Understanding “corruption” in regulatory agencies

By | 2nd April 2019

Understanding “corruption” in regulatory agencies: The case of food inspection in Saudi Arabia

Saad Al-Mutairi
Public Department of Environmental Health, Municipality of Riyadh, Riyadh, Saudi Arabia
Ian Connerton
Food Microbiology and Safety Section, School of Biosciences, University of Nottingham, Loughborough, UK
Robert Dingwall
Dingwall Enterprises Ltd/Nottingham Trent University, Nottingham, UK

Corruption is a relatively neglected topic in studies of regulatory agencies. The label is applied to a wide range of deviations from behavioural standards ultimately derived from Weber’s account of the ideals of Prussian bureaucracy. This paper draws on a study of the work of Saudi Food Inspectors to argue that it is unhelpful to reduce a complex phenomenon to simple allegations of malpractice that can be managed by disciplinary sanctions. In particular, it asks whether low-level ‘corruption’ is really so different from the use of ‘discretion’ in regulatory enforcement, which is regarded as entirely acceptable by analysts and commentators in the Global North. Is the label ‘corruption’ just another way to ‘other’ the Global South?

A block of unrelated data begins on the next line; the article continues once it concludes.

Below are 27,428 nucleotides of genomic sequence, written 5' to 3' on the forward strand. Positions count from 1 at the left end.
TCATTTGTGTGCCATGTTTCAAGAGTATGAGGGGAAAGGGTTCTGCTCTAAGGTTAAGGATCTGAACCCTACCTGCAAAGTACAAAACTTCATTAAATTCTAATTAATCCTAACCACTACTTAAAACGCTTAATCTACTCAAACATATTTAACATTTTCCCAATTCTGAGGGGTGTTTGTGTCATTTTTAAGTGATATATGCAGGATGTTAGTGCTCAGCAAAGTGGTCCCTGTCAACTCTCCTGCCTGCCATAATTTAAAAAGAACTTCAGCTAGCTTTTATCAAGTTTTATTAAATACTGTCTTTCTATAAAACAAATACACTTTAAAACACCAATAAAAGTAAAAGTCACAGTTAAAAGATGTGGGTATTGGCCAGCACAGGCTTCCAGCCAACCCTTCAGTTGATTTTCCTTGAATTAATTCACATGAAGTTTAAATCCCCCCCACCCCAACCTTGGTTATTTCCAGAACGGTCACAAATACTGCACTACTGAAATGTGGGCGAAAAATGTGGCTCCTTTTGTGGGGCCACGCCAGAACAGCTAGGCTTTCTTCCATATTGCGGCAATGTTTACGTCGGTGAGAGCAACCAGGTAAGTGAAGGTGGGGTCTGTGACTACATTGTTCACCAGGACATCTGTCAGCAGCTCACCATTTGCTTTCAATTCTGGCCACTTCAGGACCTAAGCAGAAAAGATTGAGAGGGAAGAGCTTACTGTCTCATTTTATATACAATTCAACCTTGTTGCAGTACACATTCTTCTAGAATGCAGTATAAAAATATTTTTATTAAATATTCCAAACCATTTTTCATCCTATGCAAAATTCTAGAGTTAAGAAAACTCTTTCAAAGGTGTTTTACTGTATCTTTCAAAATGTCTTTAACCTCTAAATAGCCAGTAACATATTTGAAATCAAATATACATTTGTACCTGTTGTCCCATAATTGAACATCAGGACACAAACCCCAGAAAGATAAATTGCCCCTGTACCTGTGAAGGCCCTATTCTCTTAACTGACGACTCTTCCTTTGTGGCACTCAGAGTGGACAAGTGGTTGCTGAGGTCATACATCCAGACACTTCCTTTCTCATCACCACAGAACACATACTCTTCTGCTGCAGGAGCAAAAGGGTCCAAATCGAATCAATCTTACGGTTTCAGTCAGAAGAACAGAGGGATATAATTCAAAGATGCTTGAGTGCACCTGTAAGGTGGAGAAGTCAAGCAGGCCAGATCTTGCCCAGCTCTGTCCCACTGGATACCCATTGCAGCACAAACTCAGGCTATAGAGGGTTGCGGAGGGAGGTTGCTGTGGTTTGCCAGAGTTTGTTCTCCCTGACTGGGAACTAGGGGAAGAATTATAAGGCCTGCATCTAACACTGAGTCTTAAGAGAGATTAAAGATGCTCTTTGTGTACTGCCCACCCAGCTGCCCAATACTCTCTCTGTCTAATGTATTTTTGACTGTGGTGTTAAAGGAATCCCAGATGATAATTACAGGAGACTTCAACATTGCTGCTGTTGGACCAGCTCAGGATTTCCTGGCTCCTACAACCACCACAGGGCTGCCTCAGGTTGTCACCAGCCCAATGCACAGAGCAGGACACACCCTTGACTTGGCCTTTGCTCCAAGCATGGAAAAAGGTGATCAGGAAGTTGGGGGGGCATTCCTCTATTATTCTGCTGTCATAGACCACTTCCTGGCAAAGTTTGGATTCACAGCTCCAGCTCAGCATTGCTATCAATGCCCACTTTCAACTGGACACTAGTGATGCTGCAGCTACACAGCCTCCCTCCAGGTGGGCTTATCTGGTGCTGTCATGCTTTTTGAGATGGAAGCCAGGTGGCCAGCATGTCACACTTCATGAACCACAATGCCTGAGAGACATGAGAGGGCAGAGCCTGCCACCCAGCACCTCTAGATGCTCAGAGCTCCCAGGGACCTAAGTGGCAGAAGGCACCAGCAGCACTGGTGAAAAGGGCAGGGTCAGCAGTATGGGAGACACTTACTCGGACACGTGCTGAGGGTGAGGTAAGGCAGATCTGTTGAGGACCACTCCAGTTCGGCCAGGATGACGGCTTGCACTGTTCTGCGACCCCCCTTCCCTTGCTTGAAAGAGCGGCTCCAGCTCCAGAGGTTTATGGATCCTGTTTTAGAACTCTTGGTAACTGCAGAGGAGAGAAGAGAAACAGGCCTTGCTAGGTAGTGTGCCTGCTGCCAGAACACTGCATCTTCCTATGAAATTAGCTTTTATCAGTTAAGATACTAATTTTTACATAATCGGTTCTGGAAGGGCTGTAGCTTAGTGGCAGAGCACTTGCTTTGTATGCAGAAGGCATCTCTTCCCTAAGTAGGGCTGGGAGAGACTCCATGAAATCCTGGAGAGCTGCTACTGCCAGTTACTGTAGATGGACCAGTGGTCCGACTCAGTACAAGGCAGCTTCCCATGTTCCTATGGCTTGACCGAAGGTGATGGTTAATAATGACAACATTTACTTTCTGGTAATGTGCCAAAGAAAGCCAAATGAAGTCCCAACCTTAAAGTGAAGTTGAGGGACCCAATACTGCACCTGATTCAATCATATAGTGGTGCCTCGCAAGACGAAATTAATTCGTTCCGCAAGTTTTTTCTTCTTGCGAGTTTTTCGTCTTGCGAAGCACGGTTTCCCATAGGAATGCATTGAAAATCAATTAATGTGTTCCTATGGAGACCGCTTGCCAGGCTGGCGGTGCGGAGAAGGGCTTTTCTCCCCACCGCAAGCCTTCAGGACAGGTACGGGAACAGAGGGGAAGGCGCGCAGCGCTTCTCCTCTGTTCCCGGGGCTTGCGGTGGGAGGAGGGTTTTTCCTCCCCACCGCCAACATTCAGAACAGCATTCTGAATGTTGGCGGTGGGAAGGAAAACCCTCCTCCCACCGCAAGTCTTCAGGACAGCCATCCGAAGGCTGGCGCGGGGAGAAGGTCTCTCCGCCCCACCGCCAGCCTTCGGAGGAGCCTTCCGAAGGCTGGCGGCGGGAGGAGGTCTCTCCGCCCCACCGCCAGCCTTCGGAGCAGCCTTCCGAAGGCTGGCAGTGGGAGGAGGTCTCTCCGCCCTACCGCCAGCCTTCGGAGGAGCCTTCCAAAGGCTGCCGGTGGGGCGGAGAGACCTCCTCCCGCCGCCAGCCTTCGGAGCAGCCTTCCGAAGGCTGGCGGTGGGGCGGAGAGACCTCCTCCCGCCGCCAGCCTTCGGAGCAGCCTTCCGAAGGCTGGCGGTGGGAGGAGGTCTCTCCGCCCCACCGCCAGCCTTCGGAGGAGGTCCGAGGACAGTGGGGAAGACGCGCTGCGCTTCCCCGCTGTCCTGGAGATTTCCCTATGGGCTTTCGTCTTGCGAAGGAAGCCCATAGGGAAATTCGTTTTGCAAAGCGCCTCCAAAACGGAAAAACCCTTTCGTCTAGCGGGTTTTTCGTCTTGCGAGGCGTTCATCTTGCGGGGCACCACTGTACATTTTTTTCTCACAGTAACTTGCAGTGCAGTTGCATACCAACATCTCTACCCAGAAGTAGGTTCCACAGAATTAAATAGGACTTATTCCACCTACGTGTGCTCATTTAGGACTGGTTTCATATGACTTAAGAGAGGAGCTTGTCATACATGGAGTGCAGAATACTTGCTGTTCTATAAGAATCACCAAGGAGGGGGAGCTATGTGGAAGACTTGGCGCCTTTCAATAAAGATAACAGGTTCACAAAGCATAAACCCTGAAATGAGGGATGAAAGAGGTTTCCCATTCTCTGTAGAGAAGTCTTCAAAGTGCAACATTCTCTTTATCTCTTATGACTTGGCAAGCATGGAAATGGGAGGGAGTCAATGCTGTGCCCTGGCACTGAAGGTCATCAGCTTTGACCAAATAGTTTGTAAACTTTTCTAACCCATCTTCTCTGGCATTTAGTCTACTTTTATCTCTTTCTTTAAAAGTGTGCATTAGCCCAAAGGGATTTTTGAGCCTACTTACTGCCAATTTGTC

Our data show that irregular behaviour by street-level agents may be deeply embedded in the expectations that members of a society have of one another. It is less a matter of personal gain than of maintaining one’s recognition as a fellow citizen. Such behaviour is not easily changed through sanctions directed at individual inspectors. Our study does not exclude the possibility that irregular behaviour can be motivated by personal gain, and properly managed by criminal or similar penalties. However, it does propose that research should be more sensitive to the contexts within which irregular behaviour occurs rather than treating ‘corruption’ as a uniform and homogenous phenomenon.

 

Regulation & Governance Early View

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